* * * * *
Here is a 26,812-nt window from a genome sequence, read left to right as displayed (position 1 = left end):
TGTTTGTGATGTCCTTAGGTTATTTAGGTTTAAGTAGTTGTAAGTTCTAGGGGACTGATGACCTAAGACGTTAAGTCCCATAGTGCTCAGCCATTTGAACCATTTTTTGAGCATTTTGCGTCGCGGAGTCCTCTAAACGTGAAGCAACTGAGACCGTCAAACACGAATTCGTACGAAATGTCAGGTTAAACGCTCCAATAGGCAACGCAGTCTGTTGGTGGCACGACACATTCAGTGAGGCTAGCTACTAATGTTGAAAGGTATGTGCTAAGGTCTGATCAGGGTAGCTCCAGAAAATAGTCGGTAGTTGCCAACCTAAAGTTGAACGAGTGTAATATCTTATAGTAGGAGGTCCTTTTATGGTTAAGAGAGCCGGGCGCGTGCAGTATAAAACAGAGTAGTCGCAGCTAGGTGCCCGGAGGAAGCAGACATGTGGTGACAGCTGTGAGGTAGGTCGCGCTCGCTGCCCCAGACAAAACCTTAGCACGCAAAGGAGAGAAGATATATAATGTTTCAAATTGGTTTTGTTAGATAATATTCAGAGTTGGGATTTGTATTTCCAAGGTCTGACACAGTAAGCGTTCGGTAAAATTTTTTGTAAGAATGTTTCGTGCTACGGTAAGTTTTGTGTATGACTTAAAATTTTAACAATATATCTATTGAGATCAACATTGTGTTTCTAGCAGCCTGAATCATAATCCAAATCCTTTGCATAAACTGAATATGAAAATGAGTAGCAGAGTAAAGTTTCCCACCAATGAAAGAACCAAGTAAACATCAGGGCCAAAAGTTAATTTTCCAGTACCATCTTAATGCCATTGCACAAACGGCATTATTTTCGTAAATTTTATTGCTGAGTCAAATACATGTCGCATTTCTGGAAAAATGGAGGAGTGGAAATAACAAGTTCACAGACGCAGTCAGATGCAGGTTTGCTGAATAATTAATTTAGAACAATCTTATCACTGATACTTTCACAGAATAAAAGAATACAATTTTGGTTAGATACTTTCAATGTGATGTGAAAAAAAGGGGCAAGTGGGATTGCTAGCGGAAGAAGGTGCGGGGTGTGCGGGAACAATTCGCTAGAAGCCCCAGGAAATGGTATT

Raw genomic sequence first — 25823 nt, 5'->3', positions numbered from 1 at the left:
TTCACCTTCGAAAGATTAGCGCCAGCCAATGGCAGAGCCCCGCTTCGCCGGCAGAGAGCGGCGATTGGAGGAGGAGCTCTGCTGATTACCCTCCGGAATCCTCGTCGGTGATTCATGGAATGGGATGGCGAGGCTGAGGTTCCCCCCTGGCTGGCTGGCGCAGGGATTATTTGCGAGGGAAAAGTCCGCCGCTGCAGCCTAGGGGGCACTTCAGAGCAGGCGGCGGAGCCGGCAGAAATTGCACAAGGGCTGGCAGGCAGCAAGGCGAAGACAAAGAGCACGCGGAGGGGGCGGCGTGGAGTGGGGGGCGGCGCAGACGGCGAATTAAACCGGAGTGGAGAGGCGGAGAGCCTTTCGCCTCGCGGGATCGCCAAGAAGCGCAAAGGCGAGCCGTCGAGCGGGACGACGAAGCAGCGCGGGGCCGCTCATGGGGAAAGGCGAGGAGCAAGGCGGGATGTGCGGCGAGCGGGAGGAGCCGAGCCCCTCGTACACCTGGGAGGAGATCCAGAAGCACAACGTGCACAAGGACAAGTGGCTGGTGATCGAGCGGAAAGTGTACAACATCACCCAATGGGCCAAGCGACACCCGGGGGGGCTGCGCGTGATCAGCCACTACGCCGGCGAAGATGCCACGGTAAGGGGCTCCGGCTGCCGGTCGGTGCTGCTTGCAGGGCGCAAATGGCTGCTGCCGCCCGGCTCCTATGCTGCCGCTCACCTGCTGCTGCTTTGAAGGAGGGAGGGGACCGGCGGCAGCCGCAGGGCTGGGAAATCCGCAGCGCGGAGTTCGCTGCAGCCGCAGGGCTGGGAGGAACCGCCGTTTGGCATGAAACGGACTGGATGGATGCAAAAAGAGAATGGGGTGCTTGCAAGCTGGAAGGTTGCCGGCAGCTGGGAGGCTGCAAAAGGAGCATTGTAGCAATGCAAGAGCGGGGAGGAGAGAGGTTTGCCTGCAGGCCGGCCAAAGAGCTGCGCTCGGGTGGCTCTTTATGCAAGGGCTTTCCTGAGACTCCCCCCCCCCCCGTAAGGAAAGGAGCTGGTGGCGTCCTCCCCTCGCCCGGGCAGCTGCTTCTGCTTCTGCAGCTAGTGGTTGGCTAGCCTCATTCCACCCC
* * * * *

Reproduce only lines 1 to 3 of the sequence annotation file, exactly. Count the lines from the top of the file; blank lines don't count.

Here is a 26,812-nt window from a genome sequence, read left to right as displayed (position 1 = left end):
TGTTTGTGATGTCCTTAGGTTATTTAGGTTTAAGTAGTTGTAAGTTCTAGGGGACTGATGACCTAAGACGTTAAGTCCCATAGTGCTCAGCCATTTGAACCATTTTTTGAGCATTTTGCGTCGCGGAGTCCTCTAAACGTGAAGCAACTGAGACCGTCAAACACGAATTCGTACGAAATGTCAGGTTAAACGCTCCAATAGGCAACGCAGTCTGTTGGTGGCACGACACATTCAGTGAGGCTAGCTACTAATGTTGAAAGGTATGTGCTAAGGTCTGATCAGGGTAGCTCCAGAAAATAGTCGGTAGTTGCCAACCTAAAGTTGAACGAGTGTAATATCTTATAGTAGGAGGTCCTTTTATGGTTAAGAGAGCCGGGCGCGTGCAGTATAAAACAGAGTAGTCGCAGCTAGGTGCCCGGAGGAAGCAGACATGTGGTGACAGCTGTGAGGTAGGTCGCGCTCGCTGCCCCAGACAAAACCTTAGCACGCAAAGGAGAGAAGATATATAATGTTTCAAATTGGTTTTGTTAGATAATATTCAGAGTTGGGATTTGTATTTCCAAGGTCTGACACAGTAAGCGTTCGGTAAAATTTTTTGTAAGAATGTTTCGTGCTACGGTAAGTTTTGTGTATGACTTAAAATTTTAACAATATATCTATTGAGATCAACATTGTGTTTCTAGCAGCCTGAATCATAATCCAAATCCTTTGCATAAACTGAATATGAAAATGAGTAGCAGAGTAAAGTTTCCCACCAATGAAAGAACCAAGTAAACATCAGGGCCAAAAGTTAATTTTCCAGTACCATCTTAATGCCATTGCACAAACGGCATTATTTTCGTAAATTTTATTGCTGAGTCAAATACATGTCGCATTTCTGGAAAAATGGAGGAGTGGAAATAACAAGTTCACAGACGCAGTCAGATGCAGGTTTGCTGAATAATTAATTTAGAACAATCTTATCACTGATACTTTCACAGAATAAAAGAATACAATTTTGGTTAGATACTTTCAATGTGATGTGAAAAAAAGGGGCAAGTGGGATTGCTAGCGGAAGAAGGTGCGGGGTGTGCGGGAACAATTCGCTAGAAGCCCCAGGAAATGGTATT

Raw genomic sequence first — 25823 nt, 5'->3', positions numbered from 1 at the left: